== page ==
Sirens (US)

4 out of 5

Developed by: Denis Leary, Bob Fischer

covers seasons 1 and 2

This is a “duh” statement to echo across decades and decades of TV, but ensemble shows live and die by their casting. I think we’re familiar enough with leads being a key factor in our appreciation of a show, but we can be more accepting of side characters being off color; they show up, do their side-character bit, we roll our eyes, and then back to the actors we care about. But when you run across shows in which the whole cast is enjoyable to spend time with, it throws sudden shade across all the others series you’ve tolerated with bum supporting characters.

The US edition of Sirens – adapted from a single season UK show – is pretty much just a workplace comedy, with the “workplace” being flexible due to it being roving, focusing on three EMTs in Chicago, but one thing that very much puts in a comedy comfort zone right away is, as expected from my preamble, the cast: Michael Mosley and Kevin Daniels are fantastically funny as our buddy-paramedics, playing off of each other with great timing and balance, and new recruit Brian – played by Kevin Bigley – is the perfect wildcard in the mix, doing a naive shtick with just enough self-awareness to keep it fresh. The trio is then well-supported by a mix of personalities of fellow paramedics, but also by Mosley’s girlfriend (Jessica McNamee), a cop, which allows our episodic-focuses to spread out even more, and also gives us some loose relationship arcs to follow across the two seasons.

Everyone is very giving to their fellow actors, and the patter is exceedingly well acted such that it comes across very naturally as believable shit-talk between friends, springing from whatever crisis the paramedics or cops have just solved. Even with our wildcards – Brian, or, for the cops, the doofy Billy (Josh Segarra) – the characters feed off of scenarios without chewing scenery.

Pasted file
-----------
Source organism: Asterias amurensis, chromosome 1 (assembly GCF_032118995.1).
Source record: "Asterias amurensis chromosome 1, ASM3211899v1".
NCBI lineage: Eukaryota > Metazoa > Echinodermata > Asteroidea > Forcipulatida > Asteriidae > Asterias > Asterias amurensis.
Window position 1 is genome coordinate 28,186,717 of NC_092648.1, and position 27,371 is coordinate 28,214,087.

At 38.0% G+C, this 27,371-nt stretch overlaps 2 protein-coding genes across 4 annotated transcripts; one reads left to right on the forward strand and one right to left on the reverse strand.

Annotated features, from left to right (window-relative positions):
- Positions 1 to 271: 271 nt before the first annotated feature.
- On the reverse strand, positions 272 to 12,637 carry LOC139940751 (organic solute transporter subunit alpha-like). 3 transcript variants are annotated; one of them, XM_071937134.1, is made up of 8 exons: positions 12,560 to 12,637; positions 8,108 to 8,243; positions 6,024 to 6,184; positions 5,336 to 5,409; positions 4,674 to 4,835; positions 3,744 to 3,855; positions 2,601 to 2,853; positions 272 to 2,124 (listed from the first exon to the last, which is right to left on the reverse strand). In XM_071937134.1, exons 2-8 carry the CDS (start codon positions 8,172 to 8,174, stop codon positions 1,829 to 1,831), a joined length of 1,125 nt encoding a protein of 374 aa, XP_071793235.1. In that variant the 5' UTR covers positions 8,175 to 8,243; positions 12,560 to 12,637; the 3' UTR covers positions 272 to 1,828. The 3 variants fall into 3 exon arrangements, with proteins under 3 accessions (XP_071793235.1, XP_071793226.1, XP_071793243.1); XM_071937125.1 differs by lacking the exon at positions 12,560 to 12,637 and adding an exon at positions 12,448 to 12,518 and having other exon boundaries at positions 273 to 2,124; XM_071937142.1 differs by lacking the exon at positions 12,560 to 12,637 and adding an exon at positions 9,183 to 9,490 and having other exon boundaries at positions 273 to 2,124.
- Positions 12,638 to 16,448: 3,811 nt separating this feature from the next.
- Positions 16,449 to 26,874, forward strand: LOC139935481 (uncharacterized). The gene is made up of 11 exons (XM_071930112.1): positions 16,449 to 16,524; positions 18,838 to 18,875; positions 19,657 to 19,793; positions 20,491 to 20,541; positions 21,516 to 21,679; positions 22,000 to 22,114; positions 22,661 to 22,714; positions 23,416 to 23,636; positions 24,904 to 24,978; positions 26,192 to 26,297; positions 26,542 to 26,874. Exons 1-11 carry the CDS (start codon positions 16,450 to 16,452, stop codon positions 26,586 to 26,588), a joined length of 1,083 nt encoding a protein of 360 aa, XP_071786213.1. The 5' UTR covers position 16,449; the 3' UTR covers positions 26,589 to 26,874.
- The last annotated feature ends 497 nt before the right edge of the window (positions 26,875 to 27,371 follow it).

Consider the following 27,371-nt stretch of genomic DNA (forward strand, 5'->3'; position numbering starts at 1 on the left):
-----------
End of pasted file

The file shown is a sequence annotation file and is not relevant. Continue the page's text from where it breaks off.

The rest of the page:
Writing, of course, plays a part in this. While the show starts in pretty predictable territory, with “funny” emergencies providing banter fodder, and the subject matter treading in the faux-edgy stylings of co-developer Denis Leary (and even only a few years back at this point – a 2014 show, looking back from 2021 – it steps a little wobbly on the line between progressive and obnoxious), once other writers take over past the midway point of the first season, it feels like the series really hits a groove. The emergencies can still be humorous, but not in such obvious ways as before, and we’re even allowed to occasionally tread into more serious calls, without it diluting the humor – the show tones things down to be more realistic, and that allows the actors to sink into their characters more and elevate the humor on their side more organically.

It’s still very silly, of course, but with such great casting and an incredibly natural flow that develops, Sirens becomes the kind of comedy you keep putting on for just that one more episode, thus bummed out that it only made it to two seasons before getting canned.